Cello Counterpoint [London premiere]
Daniel Variations [World premiere]
Music for 18 Musicians
Maya Beiser (cello)
Steve Reich Ensemble
Steve Reich and Musicians
Reviewed by: Timothy Ball
Reviewed: 8 October, 2006
Venue: Barbican Hall, London
Reich’s ‘Counterpoint’ pieces pit various instruments (to date, flute, clarinet, electric guitar and cello) against multi-layered recordings of the same instrument – though there is an option for live as opposed to recorded performers. I rather regret that the latter was not taken up throughout these concerts in which the clarinet and electric guitar works were also performed. Cello Counterpoint, written for Maya Beiser, has eight lines in total, seven of which are pre-recorded with accompanying images projected on a screen behind the lone ‘live’ cellist.
This is a darker work than earlier ones in the sequence, with expressive melodies, not unlike those of Hebraic chant and folk-music set against the insistent rhythms of the accompaniment. Interplay between the various ‘parts’ was effective, though the pre-recorded cellos were less audibly ‘present’ than the soloist was. I must confess to a dislike for amplified string instruments, since the resultant sound can be thin and become wearying to listen to. Nevertheless Maya Beiser gave an authoritative performance – in all her guises – and the piece certainly communicated.
“Daniel Variations” is similar in construction to “You Are (Variations)” heard in a concert given the day before this World Premiere performance, in that four movements are settings of four brief texts. It would be more appropriate to say that the voices that articulate these words are treated instrumentally as part of the overall texture. Reich has taken two quotations from the Book of Daniel and allied them with two from journalist Daniel Pearl who was kidnapped and murdered by Islamist extremists in Pakistan in 2002.
In this instance the four movements follow on directly from one another. The first movement concerns a question by Nebuchadnezzar, King of Babylon (modern-day Iraq) posed to the prophet Daniel about a dream he has had – “I saw a dream. Images upon my bed and visions in my head frightened me”. As the composer writes: “Right now it is unfortunately possible to feel a chill of identification with these words”. The answer, in Reich’s Daniel Variations is not provided until the third movement. And the composer provides darkly-hued music for this initial statement. Four pianos and vibraphones form the basis of the accompaniment, with bass drums, tam-tam, two clarinets and a string quartet in attendance.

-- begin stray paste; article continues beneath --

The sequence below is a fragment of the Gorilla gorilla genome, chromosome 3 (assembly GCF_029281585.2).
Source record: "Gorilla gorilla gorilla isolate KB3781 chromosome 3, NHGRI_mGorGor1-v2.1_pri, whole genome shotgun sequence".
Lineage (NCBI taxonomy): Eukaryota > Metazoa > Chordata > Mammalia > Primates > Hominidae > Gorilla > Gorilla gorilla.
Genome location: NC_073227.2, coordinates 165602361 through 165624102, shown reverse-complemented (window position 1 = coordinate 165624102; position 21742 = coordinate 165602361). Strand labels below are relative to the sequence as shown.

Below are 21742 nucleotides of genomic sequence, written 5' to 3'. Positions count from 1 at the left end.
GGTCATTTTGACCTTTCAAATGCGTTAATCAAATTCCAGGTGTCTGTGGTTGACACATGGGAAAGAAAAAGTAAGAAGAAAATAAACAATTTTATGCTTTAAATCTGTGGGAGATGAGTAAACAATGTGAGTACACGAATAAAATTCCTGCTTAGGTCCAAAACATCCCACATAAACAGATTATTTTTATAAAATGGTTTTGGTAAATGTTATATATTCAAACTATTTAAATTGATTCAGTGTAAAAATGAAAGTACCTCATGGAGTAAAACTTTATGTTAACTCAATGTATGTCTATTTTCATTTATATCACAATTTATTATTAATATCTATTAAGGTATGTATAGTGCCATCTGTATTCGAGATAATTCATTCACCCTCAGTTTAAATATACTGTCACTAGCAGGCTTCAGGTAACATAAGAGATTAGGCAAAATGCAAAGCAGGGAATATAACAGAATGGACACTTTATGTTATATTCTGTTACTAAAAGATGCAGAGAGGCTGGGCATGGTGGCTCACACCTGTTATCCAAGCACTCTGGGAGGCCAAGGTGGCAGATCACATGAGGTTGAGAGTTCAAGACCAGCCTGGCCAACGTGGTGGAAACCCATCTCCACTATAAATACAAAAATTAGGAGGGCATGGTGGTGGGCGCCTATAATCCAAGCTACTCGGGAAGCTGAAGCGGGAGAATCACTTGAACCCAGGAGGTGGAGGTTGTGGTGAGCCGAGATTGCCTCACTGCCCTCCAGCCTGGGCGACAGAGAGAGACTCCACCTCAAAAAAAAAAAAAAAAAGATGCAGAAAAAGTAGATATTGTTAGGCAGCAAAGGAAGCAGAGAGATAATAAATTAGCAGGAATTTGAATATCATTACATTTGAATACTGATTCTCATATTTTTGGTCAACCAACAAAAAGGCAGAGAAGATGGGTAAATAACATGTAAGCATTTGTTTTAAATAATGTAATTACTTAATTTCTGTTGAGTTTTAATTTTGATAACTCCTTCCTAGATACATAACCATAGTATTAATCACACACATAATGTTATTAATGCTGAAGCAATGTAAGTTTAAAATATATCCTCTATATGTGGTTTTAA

The typically Reich pulsations underpin the Daniel quotation, and different sections of the piece are signalled by string canons which propel the music onward. The two tenors intone most expressively – indeed poignantly – “My name is Daniel Pearl” – later joined by the two sopranos. The biblical Daniel’s reply to Nebuchadnezzar’s dream – “Let the dream fall back on the dreaded” – finds an aptly ominous response in the music, though the atmosphere is lightened somewhat by the final movement in which Pearl’s wish expressed to a friend – “I sure hope Gabriel likes my music” – finds ready expression via ‘cool’ and lively rhythms. I found this piece – upon first acquaintance, obviously – most affecting. It was performed convincingly, and I hope it will be recorded.
In many ways, the revelation of the evening – in spite of the presence of two recent works – was Music for 18 Musicians. This took us back thirty years to the time when Steve Reich and his contemporaries were establishing the ‘minimalist’ language into the mainstream of art music. It might be said that this piece was one of those that made that happen, via a successful recording on ECM.
Hearing it live for the first time, I was struck by the sheer fecundity of invention. Melodic phrases repeat then change – via ‘signals’ from the vibraphone. Interlocking ideas and harmonic shifts all combine to produce a work of infinite variety, colour and sheer high spirits so that the term ‘minimalist’ might be considered a misnomer. This was a totally exhilarating performance – and an ‘authentic’ one, since many of the musicians playing were with Reich when he formed the ensemble to perform his works back in 1966.
To return to the sentiments of the final movement of “Daniel Variations”, Steve Reich can be assured that Gabriel and other beings – be they celestial or otherwise constituted – “like” his music. I have never before seen such a spontaneous – and instantaneous – ovation greet a performance such as Steve Reich and Musicians with the incredible Synergy Vocals gave of Music for 18 Musicians.
The Barbican has really done Steve Reich proud in these festivities associated with his 70th-birthday. Now, what plans are there for Philip Glass’s 70th next year and Karlheinz Stockhausen’s 80th in 2008?